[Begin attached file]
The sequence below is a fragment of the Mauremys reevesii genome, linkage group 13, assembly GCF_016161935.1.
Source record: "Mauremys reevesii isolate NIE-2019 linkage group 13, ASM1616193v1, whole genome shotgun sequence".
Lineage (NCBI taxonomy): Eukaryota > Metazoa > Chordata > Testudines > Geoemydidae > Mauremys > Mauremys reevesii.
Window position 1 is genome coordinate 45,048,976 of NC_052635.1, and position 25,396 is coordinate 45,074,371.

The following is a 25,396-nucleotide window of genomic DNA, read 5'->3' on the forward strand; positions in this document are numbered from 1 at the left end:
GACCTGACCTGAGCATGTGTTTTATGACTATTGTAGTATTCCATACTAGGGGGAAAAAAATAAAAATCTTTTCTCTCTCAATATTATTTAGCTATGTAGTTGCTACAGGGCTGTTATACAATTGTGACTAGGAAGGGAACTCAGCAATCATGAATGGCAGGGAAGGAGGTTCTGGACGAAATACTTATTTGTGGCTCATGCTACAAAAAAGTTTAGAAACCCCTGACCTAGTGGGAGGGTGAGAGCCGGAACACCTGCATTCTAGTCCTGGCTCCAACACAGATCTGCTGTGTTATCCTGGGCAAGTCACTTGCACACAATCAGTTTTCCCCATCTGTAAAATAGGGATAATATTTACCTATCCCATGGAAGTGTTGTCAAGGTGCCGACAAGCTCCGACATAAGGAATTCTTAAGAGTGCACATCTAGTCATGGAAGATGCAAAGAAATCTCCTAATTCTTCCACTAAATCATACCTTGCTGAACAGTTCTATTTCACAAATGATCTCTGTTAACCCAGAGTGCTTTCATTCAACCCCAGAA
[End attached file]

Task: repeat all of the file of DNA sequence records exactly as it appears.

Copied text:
The sequence below is a fragment of the Mauremys reevesii genome, linkage group 13, assembly GCF_016161935.1.
Source record: "Mauremys reevesii isolate NIE-2019 linkage group 13, ASM1616193v1, whole genome shotgun sequence".
Lineage (NCBI taxonomy): Eukaryota > Metazoa > Chordata > Testudines > Geoemydidae > Mauremys > Mauremys reevesii.
Window position 1 is genome coordinate 45,048,976 of NC_052635.1, and position 25,396 is coordinate 45,074,371.

The following is a 25,396-nucleotide window of genomic DNA, read 5'->3' on the forward strand; positions in this document are numbered from 1 at the left end:
GACCTGACCTGAGCATGTGTTTTATGACTATTGTAGTATTCCATACTAGGGGGAAAAAAATAAAAATCTTTTCTCTCTCAATATTATTTAGCTATGTAGTTGCTACAGGGCTGTTATACAATTGTGACTAGGAAGGGAACTCAGCAATCATGAATGGCAGGGAAGGAGGTTCTGGACGAAATACTTATTTGTGGCTCATGCTACAAAAAAGTTTAGAAACCCCTGACCTAGTGGGAGGGTGAGAGCCGGAACACCTGCATTCTAGTCCTGGCTCCAACACAGATCTGCTGTGTTATCCTGGGCAAGTCACTTGCACACAATCAGTTTTCCCCATCTGTAAAATAGGGATAATATTTACCTATCCCATGGAAGTGTTGTCAAGGTGCCGACAAGCTCCGACATAAGGAATTCTTAAGAGTGCACATCTAGTCATGGAAGATGCAAAGAAATCTCCTAATTCTTCCACTAAATCATACCTTGCTGAACAGTTCTATTTCACAAATGATCTCTGTTAACCCAGAGTGCTTTCATTCAACCCCAGAA